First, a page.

Teacher as Lawyer

Every year in 7th grade, this part of the year is the pits as far as academics go.  The social nature of a thirteen year old’s brain has almost entirely taken over and we spend the final stretch of the year trying to regain balance.  I had to have a discussion with my students about this today and thought I’d pass some of these thoughts along to you as well.

Our school has adopted a no zero policy.  There is much debate about such policies and implementation is entirely the key to their success.  If students get the feeling they are “getting something for nothing” and recieve a grade without ever turning in an assignment, the wrong impression is given. By giving a zero for work not completed, we effectively tell students the work is not important for them to do. They get a free out from having to do the thinking we’re asking them to do.  If an assignment is worth giving, it is worth every student completing.  By saying we will not allow them to take a zero for an activity, we take away that free out and require them to learn the material.

What does all this have to do with teachers being lawyers?  That was my analogy to my students today and I think, in some way, the message kind of sank in.  I described myself as their lawyer arguing the case for their promotion to the next grade level.  Like any good lawyer, I need to go to trial with as much evidence as I can possibly gather that points toward the desired outcome.  For my students, that outcome is promotion to the next grade level.  The evidence I collect is based on labs, projects, tests, quizzes, and occasionally classwork and homework.  My evidence needs to be final evidence of mastery, not preliminary evidence.

Not completing an assignment gives me no evidence of mastery or misunderstanding. This is the best way of explaining not giving a zero for a missing assignment.  I do not have evidence that the student understands the topic, nor do I have evidence that they don’t understand the topic. I simply have no evidence.  Our school has an online progress monitoring system where students with incomplete assignments get a grade of INCOMPLETE on their progress report.  This makes perfect sense to me, because there is incomplete evidence for their mastery of the topics we are covering in class.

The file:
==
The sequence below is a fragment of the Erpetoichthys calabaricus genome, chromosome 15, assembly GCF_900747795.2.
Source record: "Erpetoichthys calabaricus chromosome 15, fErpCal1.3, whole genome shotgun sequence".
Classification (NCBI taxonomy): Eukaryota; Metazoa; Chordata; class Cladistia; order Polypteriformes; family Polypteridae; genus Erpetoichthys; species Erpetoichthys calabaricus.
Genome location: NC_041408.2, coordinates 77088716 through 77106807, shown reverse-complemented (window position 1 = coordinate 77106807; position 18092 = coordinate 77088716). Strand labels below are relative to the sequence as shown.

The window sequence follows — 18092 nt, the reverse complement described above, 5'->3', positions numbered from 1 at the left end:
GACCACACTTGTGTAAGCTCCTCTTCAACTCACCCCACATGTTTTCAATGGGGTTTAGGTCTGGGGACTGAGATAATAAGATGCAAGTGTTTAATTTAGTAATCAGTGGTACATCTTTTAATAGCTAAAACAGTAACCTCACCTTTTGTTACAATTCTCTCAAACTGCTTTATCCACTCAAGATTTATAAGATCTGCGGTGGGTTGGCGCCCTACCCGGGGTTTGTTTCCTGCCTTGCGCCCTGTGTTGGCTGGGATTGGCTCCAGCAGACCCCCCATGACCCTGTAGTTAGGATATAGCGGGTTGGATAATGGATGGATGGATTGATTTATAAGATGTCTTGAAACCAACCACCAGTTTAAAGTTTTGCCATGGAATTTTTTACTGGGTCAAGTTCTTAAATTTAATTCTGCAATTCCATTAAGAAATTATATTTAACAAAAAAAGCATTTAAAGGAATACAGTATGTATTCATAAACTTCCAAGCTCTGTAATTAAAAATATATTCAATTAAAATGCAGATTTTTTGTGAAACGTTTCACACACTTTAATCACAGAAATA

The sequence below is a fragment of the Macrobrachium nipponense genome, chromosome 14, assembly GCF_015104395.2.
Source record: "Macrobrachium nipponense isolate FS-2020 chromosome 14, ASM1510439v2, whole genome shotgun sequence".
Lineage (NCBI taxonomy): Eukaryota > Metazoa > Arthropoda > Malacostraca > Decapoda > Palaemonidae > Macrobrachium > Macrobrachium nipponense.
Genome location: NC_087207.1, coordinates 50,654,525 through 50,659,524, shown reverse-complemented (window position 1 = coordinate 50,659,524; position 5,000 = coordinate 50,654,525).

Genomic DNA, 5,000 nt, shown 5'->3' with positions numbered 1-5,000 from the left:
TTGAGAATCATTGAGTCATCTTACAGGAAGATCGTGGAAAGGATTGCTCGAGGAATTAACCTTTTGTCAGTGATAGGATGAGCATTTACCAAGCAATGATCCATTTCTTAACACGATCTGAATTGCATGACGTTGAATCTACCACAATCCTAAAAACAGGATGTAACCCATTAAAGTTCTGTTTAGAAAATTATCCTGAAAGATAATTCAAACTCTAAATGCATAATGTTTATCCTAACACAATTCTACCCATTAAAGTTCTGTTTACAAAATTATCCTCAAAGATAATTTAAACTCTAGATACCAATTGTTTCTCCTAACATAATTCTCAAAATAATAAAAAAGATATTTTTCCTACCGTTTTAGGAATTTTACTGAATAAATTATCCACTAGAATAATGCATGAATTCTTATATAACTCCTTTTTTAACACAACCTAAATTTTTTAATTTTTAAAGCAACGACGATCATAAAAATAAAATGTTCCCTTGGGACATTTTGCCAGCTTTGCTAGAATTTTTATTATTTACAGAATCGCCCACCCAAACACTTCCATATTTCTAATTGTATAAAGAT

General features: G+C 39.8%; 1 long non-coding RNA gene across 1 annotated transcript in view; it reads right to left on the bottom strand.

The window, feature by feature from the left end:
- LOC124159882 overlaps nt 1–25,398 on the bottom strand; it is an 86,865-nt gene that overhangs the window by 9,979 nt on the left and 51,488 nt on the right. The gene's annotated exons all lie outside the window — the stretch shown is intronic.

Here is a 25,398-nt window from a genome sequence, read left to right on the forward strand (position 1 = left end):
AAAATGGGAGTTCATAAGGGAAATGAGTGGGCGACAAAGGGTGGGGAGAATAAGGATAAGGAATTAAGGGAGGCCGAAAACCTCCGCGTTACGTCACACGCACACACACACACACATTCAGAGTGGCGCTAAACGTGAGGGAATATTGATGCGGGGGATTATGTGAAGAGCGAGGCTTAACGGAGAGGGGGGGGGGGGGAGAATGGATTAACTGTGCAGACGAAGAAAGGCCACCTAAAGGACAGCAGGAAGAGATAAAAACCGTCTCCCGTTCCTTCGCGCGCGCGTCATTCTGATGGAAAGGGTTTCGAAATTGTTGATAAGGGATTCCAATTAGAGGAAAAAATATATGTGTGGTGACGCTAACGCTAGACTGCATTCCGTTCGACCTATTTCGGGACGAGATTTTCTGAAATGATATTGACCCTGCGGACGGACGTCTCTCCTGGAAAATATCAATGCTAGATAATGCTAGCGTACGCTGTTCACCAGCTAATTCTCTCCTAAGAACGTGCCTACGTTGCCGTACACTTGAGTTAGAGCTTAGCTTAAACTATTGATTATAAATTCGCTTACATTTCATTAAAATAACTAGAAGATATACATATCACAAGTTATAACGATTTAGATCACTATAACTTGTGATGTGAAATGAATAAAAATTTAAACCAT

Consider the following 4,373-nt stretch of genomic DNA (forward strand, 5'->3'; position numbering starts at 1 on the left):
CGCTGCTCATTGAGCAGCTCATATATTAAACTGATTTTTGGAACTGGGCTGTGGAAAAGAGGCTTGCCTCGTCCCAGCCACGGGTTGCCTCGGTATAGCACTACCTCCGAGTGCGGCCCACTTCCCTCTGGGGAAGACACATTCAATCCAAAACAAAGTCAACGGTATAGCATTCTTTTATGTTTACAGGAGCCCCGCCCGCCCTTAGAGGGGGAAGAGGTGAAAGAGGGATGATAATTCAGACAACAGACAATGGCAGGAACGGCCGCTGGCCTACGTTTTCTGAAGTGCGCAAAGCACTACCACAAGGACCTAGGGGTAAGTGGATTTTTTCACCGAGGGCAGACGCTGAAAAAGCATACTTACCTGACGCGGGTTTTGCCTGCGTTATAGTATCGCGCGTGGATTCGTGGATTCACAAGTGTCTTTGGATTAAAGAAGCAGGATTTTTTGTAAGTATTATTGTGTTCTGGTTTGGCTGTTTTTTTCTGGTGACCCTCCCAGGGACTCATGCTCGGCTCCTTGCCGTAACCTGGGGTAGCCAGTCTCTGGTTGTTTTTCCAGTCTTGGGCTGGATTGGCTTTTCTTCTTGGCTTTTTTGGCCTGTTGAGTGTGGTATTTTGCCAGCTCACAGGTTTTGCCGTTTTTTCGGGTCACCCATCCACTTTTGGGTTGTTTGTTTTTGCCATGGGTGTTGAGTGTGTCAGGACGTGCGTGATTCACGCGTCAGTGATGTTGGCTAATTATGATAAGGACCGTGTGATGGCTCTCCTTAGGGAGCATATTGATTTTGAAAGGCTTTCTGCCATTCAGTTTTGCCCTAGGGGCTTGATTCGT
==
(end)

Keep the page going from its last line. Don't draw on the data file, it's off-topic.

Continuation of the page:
Taking this idea a step further into standards based grading, I would love to set up a non-standard report card. The report card would be a throw-back to what is still used in many primary grade classrooms. The science report card would show all of the standards for the year. As students worked toward mastery of the standards, certain tasks would be accepted as evidence of mastery.  In this way, students would build their case for promotion throughout the course of the year.

The question then becomes, how does one reconcile this grading idea with the traditional grading system with which parents are so familiar? The report card would simple be a documentation of progress toward mastery of each standard.  Student A might master 8 standards in a 9 week period while Student B masters only 5.  Does that mean Student A is a better science student than Student B?  If they both master all the standards by the end of the year, how does one distinguish between students?  High schools will have a fit when trying to place students into Honors, AP, and regular classes.  What if students work all year and still don’t achieve mastery of all the standards? What would be the final requirement for promotion to the next grade level?

What are your thoughts on this analogy and this interpretation of standards based grading? Would love to hear from you.


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